I am a rank newb myself (My NEX is my first camera with an mode dial, oooh ahhhh), but I hope you don't mind me chiming in. Woods advice is great, I think. I like what you were seeing in those shots. The first two are nice --I take a lot of those myself, but of desert landscapes...but run in to the same problem you do with nice skies but really dark foregrounds...and then when I try to edit the jpg pictures in iPhoto, the image quality takes a nose dive. I guess, I will just have to start shooting RAW (and not underexposing most of my shots) :crying: but I am skeered.

    In the low-light shots, I find that my camera struggles sometimes with the AF, and it is best to set the focus manually. Otherwise it can be pretty random where the camera guesses you would like the focus to be.

    For fun, I edited your pic (in iPhoto) much the same way I have been doing my desert-scapes. The result is a little different.
    aza2-L.

    I take a lot of shots like your third one, and then put them in the "oh, well" pile. I like the shapes of the curving pathway and the tree in the middleground, but to my taste the background is too cluttered and dark.

    HTH and Cheers, Eric
     
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  6. CDG

    CDG TalkEmount Regular

    33
    Dec 15, 2013
    Racine, WI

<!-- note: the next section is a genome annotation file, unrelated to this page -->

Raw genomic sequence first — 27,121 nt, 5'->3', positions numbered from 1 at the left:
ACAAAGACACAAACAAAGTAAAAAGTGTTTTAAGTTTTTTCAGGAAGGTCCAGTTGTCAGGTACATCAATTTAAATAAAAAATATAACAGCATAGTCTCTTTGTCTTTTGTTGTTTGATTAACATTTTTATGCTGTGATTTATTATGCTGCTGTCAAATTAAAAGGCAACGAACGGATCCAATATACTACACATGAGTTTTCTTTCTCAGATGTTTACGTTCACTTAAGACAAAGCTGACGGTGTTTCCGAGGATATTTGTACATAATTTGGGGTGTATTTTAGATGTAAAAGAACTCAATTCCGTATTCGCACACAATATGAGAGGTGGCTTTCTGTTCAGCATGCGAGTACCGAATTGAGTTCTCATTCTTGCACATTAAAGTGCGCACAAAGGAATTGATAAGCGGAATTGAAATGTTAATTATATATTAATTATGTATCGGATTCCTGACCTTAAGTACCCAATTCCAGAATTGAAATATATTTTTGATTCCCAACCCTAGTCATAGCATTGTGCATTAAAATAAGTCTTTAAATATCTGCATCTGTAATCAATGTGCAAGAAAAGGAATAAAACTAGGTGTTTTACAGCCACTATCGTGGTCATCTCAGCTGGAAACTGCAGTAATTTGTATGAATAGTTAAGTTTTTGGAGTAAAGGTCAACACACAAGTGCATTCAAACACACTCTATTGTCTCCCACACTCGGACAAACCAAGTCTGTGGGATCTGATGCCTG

You know it would be great if someone like you posted their beginning pictures. It would give noobs like us hope and inspiration. :)


    Thanks much for the book recommendation, just downloaded the Kindle edition, will start reading it from tonight.


    Sent from my iPhone using Tapatalk
     
  7. CDG

    CDG TalkEmount Regular

    33
    Dec 15, 2013
    Racine, WI
    Hi SpaceManSpiff, thanks so much for your input

    The manual focus is a great idea but I have poor eyesight and was hoping my NEX would do the focussing work for me. :D

    Your edited picture looks much better than my original. What did you change in iPhoto?

    I use iPhoto as well, even though both sunset photos are unedited and walkway just a tad bit cropped.

    Thanks again.


    Sent from my iPhone using Tapatalk
     
  8. SpaceManSpiff

    SpaceManSpiff TalkEmount Top Veteran

    547
    Dec 13, 2013
    Tucson, AZ
    Eric
    "The manual focus is a great idea but I have poor eyesight and was hoping my NEX would do the focussing work for me. :D"
    Most of the time the AF works really well for me. Have you tried focus peaking? it really helps me see what is actually in-focus.

    "Your edited picture looks much better than my original. What did you change in iPhoto?"
    Let's see, the main thing I did was lighten up the shadows (to 64), and then bring down the exposure a little (-0.44); with a boost in saturation (56), contrast to +33, and definition set to 100. (I also cropped out the driveway and snow berm in the foreground).

    Have you seen this thread? https://www.talkemount.com/showthread.php?t=4089
    Post #19 was an especially eye-opener for me.


    "Thanks again" No problemo! :th_salute:
     
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  9. CDG

    CDG TalkEmount Regular

    33
    Dec 15, 2013
    Racine, WI
    Wow that Post Processing thread is amazing, thank you for pointing that out to me. I am not sure I have the patience to spend 2 hours on one picture but I do see the power of RAW.

    I did some modifications on the other sunset picture.
    DSC00424.